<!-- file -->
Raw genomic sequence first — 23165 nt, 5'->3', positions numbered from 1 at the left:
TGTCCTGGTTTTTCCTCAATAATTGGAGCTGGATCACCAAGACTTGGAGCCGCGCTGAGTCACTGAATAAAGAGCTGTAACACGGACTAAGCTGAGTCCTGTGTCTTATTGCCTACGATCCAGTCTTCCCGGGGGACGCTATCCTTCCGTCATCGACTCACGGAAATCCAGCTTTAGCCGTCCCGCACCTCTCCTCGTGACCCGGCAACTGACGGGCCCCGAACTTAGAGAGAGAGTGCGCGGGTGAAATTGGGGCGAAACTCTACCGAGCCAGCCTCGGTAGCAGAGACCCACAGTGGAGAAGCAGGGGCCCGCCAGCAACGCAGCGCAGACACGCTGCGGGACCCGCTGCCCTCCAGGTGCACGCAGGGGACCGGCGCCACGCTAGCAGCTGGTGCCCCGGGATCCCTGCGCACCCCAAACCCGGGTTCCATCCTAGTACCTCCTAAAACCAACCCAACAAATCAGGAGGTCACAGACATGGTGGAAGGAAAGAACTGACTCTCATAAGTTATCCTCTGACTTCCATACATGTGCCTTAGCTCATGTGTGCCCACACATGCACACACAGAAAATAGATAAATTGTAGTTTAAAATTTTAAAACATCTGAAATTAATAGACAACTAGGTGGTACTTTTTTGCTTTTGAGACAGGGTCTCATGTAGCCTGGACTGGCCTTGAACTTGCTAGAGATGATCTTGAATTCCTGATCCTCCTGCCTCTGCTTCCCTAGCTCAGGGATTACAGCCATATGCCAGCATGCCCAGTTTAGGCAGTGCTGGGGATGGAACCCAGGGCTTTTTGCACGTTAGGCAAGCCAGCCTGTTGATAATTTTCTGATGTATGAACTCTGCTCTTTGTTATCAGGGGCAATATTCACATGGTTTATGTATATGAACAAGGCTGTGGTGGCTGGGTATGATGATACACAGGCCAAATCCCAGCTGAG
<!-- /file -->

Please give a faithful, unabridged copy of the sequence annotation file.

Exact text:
Raw genomic sequence first — 23165 nt, 5'->3', positions numbered from 1 at the left:
TGTCCTGGTTTTTCCTCAATAATTGGAGCTGGATCACCAAGACTTGGAGCCGCGCTGAGTCACTGAATAAAGAGCTGTAACACGGACTAAGCTGAGTCCTGTGTCTTATTGCCTACGATCCAGTCTTCCCGGGGGACGCTATCCTTCCGTCATCGACTCACGGAAATCCAGCTTTAGCCGTCCCGCACCTCTCCTCGTGACCCGGCAACTGACGGGCCCCGAACTTAGAGAGAGAGTGCGCGGGTGAAATTGGGGCGAAACTCTACCGAGCCAGCCTCGGTAGCAGAGACCCACAGTGGAGAAGCAGGGGCCCGCCAGCAACGCAGCGCAGACACGCTGCGGGACCCGCTGCCCTCCAGGTGCACGCAGGGGACCGGCGCCACGCTAGCAGCTGGTGCCCCGGGATCCCTGCGCACCCCAAACCCGGGTTCCATCCTAGTACCTCCTAAAACCAACCCAACAAATCAGGAGGTCACAGACATGGTGGAAGGAAAGAACTGACTCTCATAAGTTATCCTCTGACTTCCATACATGTGCCTTAGCTCATGTGTGCCCACACATGCACACACAGAAAATAGATAAATTGTAGTTTAAAATTTTAAAACATCTGAAATTAATAGACAACTAGGTGGTACTTTTTTGCTTTTGAGACAGGGTCTCATGTAGCCTGGACTGGCCTTGAACTTGCTAGAGATGATCTTGAATTCCTGATCCTCCTGCCTCTGCTTCCCTAGCTCAGGGATTACAGCCATATGCCAGCATGCCCAGTTTAGGCAGTGCTGGGGATGGAACCCAGGGCTTTTTGCACGTTAGGCAAGCCAGCCTGTTGATAATTTTCTGATGTATGAACTCTGCTCTTTGTTATCAGGGGCAATATTCACATGGTTTATGTATATGAACAAGGCTGTGGTGGCTGGGTATGATGATACACAGGCCAAATCCCAGCTGAG